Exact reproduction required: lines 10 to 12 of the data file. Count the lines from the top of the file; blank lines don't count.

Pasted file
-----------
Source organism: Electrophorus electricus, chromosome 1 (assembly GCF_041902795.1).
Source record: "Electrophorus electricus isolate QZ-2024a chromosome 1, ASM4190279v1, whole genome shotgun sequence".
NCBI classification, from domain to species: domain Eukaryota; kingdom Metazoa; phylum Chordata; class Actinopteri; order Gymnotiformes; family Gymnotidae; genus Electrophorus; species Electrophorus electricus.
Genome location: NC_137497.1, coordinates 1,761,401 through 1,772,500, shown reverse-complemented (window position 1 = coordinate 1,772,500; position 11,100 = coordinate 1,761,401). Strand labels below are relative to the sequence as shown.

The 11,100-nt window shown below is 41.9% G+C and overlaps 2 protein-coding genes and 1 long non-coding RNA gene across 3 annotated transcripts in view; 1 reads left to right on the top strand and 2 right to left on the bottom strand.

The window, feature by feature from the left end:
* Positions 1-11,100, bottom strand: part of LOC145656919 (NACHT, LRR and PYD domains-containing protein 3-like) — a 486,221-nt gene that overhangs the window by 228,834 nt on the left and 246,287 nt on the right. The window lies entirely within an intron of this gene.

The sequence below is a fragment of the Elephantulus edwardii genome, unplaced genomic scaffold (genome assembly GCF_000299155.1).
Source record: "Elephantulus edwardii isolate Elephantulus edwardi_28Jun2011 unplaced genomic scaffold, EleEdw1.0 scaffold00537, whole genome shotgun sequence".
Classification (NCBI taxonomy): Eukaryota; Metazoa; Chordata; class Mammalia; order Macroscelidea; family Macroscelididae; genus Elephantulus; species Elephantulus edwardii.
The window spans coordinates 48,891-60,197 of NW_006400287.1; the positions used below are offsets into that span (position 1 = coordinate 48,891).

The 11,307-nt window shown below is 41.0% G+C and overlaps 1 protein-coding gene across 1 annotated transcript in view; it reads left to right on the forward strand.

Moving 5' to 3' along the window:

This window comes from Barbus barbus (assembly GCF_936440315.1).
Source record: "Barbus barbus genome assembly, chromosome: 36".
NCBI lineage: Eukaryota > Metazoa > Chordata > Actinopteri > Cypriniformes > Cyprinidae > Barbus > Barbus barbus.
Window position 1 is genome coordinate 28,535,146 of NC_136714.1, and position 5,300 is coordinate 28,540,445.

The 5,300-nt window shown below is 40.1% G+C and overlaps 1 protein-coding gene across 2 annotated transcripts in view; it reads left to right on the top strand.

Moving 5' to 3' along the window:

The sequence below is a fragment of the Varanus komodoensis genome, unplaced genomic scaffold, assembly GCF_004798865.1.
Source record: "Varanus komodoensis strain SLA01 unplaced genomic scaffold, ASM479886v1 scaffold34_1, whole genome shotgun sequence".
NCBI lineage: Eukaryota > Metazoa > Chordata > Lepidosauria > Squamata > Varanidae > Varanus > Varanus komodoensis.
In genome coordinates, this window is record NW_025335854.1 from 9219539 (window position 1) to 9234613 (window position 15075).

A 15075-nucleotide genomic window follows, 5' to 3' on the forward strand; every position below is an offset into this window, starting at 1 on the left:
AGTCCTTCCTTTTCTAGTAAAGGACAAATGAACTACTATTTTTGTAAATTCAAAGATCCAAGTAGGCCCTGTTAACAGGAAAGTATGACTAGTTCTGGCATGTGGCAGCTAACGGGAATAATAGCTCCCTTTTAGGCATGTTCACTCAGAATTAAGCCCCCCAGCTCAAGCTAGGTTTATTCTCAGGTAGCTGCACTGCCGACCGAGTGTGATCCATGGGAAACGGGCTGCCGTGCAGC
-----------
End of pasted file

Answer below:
Classification (NCBI taxonomy): Eukaryota; Metazoa; Chordata; class Mammalia; order Macroscelidea; family Macroscelididae; genus Elephantulus; species Elephantulus edwardii.
The window spans coordinates 48,891-60,197 of NW_006400287.1; the positions used below are offsets into that span (position 1 = coordinate 48,891).

The 11,307-nt window shown below is 41.0% G+C and overlaps 1 protein-coding gene across 1 annotated transcript in view; it reads left to right on the forward strand.